MAXANT Bottling tanks can go to temps above 200 degrees. Not that you ever want to take honey higher than 160 or it will burn.
    Mark, I was actually referring to your water bath tank that you use for heating hard buckets of honey, what's the max temp on that tank?

  8. #28
    Join Date
    Dec 2005
    Location
    Brasher Falls, NY, USA
    Posts
    26,206

    Default Re: Honey temperature

    I don't know. Probably the same. The heating element is the same as you have in your house's water heater.
    Mark Berninghausen "That which works, persists."

  9. #29
    Join Date
    Jun 2013
    Location
    Palmer, Kansas, USA
    Posts
    98

    Default Re: Honey temperature

    Quote Originally Posted by sqkcrk View Post
    If it is partly crystalized you will have to raise the temperature up to 140 degrees at least and more likely 150 to get rid of all of the crystals.

    That sure seems like a HUGE tank. I have two Maxant Bottling Tanks which each hold 25 gallons each, which is plenty for me. I bottle as much as 30,000lbs of honey per year using both of them.

    I can't imagine washing out a 55 gallon bottling tank.
    I can't imagine bottling 30, 000 lbs of honey. Both of our minds were blown I guess.

  10. #30
    Join Date
    Dec 2005
    Location
    Brasher Falls, NY, USA
    Posts
    26,206

    Default Re: Honey temperature

    It's not something one does all at once.
    Mark Berninghausen "That which works, persists."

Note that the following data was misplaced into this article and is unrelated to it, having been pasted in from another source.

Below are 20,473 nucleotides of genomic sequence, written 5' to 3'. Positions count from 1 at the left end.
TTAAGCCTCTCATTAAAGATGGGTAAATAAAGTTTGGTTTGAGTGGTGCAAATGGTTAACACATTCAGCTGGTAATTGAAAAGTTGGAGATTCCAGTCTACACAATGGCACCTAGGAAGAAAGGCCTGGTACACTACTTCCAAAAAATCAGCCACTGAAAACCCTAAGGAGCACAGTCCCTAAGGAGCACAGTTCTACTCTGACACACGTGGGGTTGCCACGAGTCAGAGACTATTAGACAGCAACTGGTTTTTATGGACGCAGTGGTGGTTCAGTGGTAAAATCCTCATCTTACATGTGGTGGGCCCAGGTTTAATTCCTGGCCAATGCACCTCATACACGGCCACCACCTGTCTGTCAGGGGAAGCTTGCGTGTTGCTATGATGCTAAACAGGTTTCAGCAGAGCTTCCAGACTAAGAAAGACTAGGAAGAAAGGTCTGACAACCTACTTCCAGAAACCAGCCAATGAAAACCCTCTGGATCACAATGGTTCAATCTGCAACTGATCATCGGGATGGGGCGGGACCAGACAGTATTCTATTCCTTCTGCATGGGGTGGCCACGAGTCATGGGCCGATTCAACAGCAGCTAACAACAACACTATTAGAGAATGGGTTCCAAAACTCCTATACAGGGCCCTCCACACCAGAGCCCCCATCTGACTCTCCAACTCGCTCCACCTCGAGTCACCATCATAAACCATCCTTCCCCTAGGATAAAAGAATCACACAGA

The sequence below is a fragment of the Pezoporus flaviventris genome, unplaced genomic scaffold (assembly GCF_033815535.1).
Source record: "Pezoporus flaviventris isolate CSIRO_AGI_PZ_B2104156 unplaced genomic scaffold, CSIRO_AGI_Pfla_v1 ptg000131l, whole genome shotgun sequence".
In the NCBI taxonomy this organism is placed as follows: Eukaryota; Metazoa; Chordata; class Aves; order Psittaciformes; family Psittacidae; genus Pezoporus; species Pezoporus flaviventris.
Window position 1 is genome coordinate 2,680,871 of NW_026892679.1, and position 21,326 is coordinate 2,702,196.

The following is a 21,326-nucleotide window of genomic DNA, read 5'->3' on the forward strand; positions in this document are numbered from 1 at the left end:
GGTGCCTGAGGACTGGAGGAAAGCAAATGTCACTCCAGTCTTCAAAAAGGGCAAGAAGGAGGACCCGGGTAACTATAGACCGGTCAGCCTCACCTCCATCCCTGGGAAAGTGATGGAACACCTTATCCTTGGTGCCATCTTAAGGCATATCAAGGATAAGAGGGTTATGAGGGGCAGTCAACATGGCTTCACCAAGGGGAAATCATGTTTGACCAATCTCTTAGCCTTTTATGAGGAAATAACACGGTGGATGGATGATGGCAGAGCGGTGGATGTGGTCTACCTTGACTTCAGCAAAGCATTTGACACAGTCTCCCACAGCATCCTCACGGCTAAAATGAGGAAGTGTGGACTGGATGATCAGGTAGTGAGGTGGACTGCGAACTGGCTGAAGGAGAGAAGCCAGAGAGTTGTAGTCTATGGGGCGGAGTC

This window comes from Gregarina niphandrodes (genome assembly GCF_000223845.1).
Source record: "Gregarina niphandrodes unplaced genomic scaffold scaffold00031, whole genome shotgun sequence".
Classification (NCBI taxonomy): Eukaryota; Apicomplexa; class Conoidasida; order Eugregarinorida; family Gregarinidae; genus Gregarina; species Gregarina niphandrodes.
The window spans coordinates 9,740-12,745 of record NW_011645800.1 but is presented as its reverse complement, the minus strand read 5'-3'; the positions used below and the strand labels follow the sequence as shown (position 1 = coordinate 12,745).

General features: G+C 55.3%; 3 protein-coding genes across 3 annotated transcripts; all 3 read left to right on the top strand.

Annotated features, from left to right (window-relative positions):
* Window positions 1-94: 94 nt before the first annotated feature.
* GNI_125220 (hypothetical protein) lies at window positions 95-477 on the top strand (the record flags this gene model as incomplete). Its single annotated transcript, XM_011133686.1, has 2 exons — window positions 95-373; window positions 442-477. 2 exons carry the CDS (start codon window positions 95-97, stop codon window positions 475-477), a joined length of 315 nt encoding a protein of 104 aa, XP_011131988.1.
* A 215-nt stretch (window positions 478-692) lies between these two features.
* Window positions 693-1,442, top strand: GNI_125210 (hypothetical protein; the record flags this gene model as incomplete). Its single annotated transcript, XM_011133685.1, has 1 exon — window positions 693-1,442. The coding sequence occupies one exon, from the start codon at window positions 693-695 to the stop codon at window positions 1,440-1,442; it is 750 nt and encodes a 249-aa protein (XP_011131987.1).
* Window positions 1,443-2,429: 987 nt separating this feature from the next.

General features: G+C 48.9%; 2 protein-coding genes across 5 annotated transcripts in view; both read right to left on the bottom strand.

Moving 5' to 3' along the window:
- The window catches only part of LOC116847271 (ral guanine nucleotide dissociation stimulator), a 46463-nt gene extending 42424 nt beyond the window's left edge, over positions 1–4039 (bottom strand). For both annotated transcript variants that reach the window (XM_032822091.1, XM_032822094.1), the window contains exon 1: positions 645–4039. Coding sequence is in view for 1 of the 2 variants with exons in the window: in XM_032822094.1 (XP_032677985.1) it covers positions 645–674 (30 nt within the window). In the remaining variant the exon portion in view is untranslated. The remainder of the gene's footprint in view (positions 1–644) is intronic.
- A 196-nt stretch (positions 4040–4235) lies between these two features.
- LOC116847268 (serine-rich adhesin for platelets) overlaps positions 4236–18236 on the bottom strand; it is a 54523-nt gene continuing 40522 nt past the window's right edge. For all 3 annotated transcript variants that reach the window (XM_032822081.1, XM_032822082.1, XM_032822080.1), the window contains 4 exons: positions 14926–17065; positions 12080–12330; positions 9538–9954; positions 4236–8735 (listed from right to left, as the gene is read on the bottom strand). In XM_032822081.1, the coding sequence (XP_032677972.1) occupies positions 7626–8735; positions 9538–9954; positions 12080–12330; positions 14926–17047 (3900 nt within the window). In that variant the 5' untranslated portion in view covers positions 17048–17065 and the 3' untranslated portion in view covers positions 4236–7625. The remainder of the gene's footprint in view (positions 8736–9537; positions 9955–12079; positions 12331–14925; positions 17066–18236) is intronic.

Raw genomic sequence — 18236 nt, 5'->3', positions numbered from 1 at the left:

11. #31
    Join Date
    May 2011
    Location
    Campbell, Wyoming USA
    Posts
    422

    Default Re: Honey temperature

    I guess my concern with heating it to the point where it destroys or melts all of the crystals in the honey is that it damages the nutritional value of it? Maybe I'm off base on my thinking, I need to read up on honey and honey bottling more. I think I've got a couple of good books on it. I'm trying to sell the highest quality product possible and perhaps I'm under the mistaken assumption that means not heating your honey over a certain temp.

    Pasteurizing:

    Definition of PASTEURIZATION
    1: partial sterilization of a substance and especially a liquid (as milk) at a temperature and for a period of exposure that destroys objectionable organisms without major chemical alteration of the substance

    Based off of this definition I know people are going to say 'Well honey doesn't have any organisms or bacteria in it etc... etc... etc..' I'm just referring to heating it to a point where it alters the flavor and destroys the pollen grains in it.
    We the willing have done so much with so little for so long we can now do anything with nothing

  12. #32
    Join Date
    Dec 2005
    Location
    Brasher Falls, NY, USA
    Posts
    26,206

    Default Re: Honey temperature

    If you heat it to 160 degrees for a period of time you will alter, notice I wrote alter, the color, because you have burnt the sugars in the honey. This may or may not alter the taste. It will not destroy the taste. Unless you really burn it. Caramelize it.

    The pollen is still there.

    I don't think anyone really depends on nutrition when consuming honey. I think you are holding nutritional value of honey too high. It's a sweetener. A special sweetener because of how it's made, where it comes from.

    If you are as concerned as you say, then you should not be heating it at all. You should be bottling it in the appropriate jars and selling it as RAW Honey. No matter what your customers may wish to have. Educate them that you don't heat it for reasons you hold. Me, I give people choices. Liquid or RAW. RAW meaning unheated and unstrained.
    Mark Berninghausen "That which works, persists."